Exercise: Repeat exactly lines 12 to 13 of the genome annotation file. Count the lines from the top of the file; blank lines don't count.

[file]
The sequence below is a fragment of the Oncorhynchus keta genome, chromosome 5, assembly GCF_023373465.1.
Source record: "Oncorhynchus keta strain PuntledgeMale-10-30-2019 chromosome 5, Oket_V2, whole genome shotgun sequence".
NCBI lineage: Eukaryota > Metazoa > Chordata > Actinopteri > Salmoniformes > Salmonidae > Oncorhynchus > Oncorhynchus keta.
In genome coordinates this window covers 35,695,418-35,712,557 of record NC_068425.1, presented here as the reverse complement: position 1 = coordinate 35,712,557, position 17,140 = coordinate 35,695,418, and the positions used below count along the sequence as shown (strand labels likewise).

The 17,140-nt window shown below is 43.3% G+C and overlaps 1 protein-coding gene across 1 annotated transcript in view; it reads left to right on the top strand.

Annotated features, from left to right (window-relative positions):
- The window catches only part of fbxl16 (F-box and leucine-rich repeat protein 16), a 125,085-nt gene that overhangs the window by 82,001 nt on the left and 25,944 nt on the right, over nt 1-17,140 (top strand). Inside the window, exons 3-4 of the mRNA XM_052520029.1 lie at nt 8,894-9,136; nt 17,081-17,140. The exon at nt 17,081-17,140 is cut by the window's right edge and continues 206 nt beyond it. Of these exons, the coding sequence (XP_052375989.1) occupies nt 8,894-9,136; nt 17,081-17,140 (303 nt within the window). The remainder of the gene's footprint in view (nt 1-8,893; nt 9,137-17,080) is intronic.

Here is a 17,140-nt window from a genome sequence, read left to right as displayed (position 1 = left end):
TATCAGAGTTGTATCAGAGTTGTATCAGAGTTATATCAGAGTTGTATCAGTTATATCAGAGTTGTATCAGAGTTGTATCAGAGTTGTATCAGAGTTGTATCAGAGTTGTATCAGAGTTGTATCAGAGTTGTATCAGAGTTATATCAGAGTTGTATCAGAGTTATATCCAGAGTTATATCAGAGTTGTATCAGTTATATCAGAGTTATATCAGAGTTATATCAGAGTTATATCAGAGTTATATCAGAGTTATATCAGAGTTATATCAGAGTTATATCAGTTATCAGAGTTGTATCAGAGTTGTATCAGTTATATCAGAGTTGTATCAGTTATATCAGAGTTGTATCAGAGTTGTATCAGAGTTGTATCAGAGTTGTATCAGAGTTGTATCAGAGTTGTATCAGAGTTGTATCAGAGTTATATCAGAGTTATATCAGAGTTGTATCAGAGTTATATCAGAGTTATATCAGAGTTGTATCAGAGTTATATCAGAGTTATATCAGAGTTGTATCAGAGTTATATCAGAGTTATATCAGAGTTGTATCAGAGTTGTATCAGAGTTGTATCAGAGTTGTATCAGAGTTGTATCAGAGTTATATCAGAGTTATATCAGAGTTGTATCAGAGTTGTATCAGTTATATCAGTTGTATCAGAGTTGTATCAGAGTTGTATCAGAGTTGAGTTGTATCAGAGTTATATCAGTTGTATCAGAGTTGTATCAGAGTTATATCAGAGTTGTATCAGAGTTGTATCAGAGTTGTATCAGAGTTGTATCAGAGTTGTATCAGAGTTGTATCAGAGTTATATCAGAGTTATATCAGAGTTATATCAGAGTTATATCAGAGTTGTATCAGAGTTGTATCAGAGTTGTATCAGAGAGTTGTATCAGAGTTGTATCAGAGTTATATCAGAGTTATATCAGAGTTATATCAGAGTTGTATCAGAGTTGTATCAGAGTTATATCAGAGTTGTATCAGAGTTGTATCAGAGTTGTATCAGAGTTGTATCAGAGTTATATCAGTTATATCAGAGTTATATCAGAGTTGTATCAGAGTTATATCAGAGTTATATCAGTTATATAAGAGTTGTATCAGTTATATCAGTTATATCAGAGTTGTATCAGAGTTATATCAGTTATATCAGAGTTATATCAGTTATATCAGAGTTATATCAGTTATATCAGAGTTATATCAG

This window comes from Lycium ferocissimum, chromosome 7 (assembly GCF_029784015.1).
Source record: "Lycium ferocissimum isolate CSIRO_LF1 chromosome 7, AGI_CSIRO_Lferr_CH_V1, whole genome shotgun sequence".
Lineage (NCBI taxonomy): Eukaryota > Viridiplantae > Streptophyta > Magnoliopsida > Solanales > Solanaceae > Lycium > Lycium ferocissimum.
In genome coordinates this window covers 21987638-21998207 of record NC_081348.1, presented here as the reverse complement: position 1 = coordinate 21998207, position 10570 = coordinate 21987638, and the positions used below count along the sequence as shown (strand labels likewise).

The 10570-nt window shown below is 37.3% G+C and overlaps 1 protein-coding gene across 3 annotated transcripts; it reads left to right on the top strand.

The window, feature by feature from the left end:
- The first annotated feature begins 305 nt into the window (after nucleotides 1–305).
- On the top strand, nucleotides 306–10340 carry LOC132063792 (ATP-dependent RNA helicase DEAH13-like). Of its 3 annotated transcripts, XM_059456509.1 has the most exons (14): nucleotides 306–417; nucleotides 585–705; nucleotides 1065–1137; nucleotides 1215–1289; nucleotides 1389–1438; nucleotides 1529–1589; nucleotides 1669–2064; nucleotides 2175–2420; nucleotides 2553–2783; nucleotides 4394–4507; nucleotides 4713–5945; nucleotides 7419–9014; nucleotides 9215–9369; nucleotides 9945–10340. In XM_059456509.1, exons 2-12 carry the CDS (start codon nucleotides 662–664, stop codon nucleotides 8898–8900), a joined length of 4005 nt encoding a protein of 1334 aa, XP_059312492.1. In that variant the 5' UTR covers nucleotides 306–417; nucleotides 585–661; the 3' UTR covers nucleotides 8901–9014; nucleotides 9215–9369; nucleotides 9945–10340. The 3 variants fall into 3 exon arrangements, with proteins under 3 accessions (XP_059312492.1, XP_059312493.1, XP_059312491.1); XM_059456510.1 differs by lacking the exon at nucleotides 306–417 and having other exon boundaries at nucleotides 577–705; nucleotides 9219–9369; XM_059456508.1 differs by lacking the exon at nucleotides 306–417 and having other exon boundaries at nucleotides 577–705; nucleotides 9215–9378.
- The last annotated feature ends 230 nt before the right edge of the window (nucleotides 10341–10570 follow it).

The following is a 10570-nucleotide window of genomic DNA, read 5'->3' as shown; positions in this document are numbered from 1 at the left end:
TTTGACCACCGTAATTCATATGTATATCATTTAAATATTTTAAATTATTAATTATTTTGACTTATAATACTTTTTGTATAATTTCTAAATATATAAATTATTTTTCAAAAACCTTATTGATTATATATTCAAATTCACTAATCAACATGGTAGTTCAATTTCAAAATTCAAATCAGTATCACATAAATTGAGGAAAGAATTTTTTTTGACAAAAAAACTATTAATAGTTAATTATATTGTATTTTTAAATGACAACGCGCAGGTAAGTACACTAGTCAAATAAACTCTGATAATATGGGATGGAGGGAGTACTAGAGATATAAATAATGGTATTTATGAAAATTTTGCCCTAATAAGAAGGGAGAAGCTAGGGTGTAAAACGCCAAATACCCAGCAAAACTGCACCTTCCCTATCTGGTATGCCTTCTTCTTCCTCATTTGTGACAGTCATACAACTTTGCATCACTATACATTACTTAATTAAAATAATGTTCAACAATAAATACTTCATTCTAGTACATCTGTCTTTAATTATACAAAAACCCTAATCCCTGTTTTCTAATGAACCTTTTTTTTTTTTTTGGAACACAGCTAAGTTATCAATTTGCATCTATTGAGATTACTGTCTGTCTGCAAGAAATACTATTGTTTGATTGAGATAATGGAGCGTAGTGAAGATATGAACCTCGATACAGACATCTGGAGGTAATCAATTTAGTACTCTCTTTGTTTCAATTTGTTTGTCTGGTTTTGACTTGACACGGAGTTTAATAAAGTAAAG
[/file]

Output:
Lineage (NCBI taxonomy): Eukaryota > Viridiplantae > Streptophyta > Magnoliopsida > Solanales > Solanaceae > Lycium > Lycium ferocissimum.
In genome coordinates this window covers 21987638-21998207 of record NC_081348.1, presented here as the reverse complement: position 1 = coordinate 21998207, position 10570 = coordinate 21987638, and the positions used below count along the sequence as shown (strand labels likewise).